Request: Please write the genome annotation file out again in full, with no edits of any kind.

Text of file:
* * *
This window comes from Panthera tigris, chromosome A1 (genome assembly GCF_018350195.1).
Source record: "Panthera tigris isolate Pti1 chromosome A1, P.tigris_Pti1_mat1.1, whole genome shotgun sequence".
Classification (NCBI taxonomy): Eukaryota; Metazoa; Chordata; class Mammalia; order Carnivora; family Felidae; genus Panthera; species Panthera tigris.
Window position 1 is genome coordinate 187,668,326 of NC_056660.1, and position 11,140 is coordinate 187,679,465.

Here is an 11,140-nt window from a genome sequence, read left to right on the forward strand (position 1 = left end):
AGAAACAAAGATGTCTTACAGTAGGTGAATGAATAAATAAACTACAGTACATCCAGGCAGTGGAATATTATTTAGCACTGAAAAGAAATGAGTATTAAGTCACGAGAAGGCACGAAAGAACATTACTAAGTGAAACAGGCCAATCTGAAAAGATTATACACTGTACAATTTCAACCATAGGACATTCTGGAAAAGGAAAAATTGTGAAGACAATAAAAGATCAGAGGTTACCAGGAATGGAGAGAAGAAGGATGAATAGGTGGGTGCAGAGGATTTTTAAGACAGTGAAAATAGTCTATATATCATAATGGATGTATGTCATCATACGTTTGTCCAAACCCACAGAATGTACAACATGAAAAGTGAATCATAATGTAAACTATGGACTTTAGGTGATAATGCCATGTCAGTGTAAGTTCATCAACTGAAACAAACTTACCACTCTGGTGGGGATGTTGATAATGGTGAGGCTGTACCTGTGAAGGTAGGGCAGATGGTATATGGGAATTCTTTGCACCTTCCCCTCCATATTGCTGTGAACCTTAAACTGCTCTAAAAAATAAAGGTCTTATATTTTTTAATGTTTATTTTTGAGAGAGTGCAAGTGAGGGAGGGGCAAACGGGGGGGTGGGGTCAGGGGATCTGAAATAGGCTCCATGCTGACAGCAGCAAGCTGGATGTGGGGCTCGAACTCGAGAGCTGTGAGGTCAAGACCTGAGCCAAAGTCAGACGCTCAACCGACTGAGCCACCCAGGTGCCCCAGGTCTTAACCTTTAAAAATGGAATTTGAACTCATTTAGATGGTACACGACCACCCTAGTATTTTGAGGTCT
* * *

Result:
This window comes from Panthera tigris, chromosome A1 (genome assembly GCF_018350195.1).
Source record: "Panthera tigris isolate Pti1 chromosome A1, P.tigris_Pti1_mat1.1, whole genome shotgun sequence".
Classification (NCBI taxonomy): Eukaryota; Metazoa; Chordata; class Mammalia; order Carnivora; family Felidae; genus Panthera; species Panthera tigris.
Window position 1 is genome coordinate 187,668,326 of NC_056660.1, and position 11,140 is coordinate 187,679,465.

Here is an 11,140-nt window from a genome sequence, read left to right on the forward strand (position 1 = left end):
AGAAACAAAGATGTCTTACAGTAGGTGAATGAATAAATAAACTACAGTACATCCAGGCAGTGGAATATTATTTAGCACTGAAAAGAAATGAGTATTAAGTCACGAGAAGGCACGAAAGAACATTACTAAGTGAAACAGGCCAATCTGAAAAGATTATACACTGTACAATTTCAACCATAGGACATTCTGGAAAAGGAAAAATTGTGAAGACAATAAAAGATCAGAGGTTACCAGGAATGGAGAGAAGAAGGATGAATAGGTGGGTGCAGAGGATTTTTAAGACAGTGAAAATAGTCTATATATCATAATGGATGTATGTCATCATACGTTTGTCCAAACCCACAGAATGTACAACATGAAAAGTGAATCATAATGTAAACTATGGACTTTAGGTGATAATGCCATGTCAGTGTAAGTTCATCAACTGAAACAAACTTACCACTCTGGTGGGGATGTTGATAATGGTGAGGCTGTACCTGTGAAGGTAGGGCAGATGGTATATGGGAATTCTTTGCACCTTCCCCTCCATATTGCTGTGAACCTTAAACTGCTCTAAAAAATAAAGGTCTTATATTTTTTAATGTTTATTTTTGAGAGAGTGCAAGTGAGGGAGGGGCAAACGGGGGGGTGGGGTCAGGGGATCTGAAATAGGCTCCATGCTGACAGCAGCAAGCTGGATGTGGGGCTCGAACTCGAGAGCTGTGAGGTCAAGACCTGAGCCAAAGTCAGACGCTCAACCGACTGAGCCACCCAGGTGCCCCAGGTCTTAACCTTTAAAAATGGAATTTGAACTCATTTAGATGGTACACGACCACCCTAGTATTTTGAGGTCT